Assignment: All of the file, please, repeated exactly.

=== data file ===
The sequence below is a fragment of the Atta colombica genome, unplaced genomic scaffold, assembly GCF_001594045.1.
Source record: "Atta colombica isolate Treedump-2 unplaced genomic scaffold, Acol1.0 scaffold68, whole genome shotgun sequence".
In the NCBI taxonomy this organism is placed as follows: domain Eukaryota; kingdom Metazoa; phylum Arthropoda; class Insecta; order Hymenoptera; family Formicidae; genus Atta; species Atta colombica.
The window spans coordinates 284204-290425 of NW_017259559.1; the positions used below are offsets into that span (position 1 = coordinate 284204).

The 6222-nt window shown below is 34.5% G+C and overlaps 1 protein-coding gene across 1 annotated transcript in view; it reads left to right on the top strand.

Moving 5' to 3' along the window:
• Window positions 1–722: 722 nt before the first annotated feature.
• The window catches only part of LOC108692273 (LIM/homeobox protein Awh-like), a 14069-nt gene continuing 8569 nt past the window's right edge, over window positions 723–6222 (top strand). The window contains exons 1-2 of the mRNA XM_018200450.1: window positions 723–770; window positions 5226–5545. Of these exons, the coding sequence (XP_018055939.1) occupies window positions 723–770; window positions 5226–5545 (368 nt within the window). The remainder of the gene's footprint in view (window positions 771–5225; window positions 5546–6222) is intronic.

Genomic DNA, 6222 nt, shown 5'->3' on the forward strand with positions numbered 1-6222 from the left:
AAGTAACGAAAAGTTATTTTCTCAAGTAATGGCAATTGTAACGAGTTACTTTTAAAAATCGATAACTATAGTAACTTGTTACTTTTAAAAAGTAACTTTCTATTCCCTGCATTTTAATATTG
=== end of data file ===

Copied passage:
The sequence below is a fragment of the Atta colombica genome, unplaced genomic scaffold, assembly GCF_001594045.1.
Source record: "Atta colombica isolate Treedump-2 unplaced genomic scaffold, Acol1.0 scaffold68, whole genome shotgun sequence".
In the NCBI taxonomy this organism is placed as follows: domain Eukaryota; kingdom Metazoa; phylum Arthropoda; class Insecta; order Hymenoptera; family Formicidae; genus Atta; species Atta colombica.
The window spans coordinates 284204-290425 of NW_017259559.1; the positions used below are offsets into that span (position 1 = coordinate 284204).

The 6222-nt window shown below is 34.5% G+C and overlaps 1 protein-coding gene across 1 annotated transcript in view; it reads left to right on the top strand.

Moving 5' to 3' along the window:
• Window positions 1–722: 722 nt before the first annotated feature.
• The window catches only part of LOC108692273 (LIM/homeobox protein Awh-like), a 14069-nt gene continuing 8569 nt past the window's right edge, over window positions 723–6222 (top strand). The window contains exons 1-2 of the mRNA XM_018200450.1: window positions 723–770; window positions 5226–5545. Of these exons, the coding sequence (XP_018055939.1) occupies window positions 723–770; window positions 5226–5545 (368 nt within the window). The remainder of the gene's footprint in view (window positions 771–5225; window positions 5546–6222) is intronic.

Genomic DNA, 6222 nt, shown 5'->3' on the forward strand with positions numbered 1-6222 from the left:
AAGTAACGAAAAGTTATTTTCTCAAGTAATGGCAATTGTAACGAGTTACTTTTAAAAATCGATAACTATAGTAACTTGTTACTTTTAAAAAGTAACTTTCTATTCCCTGCATTTTAATATTG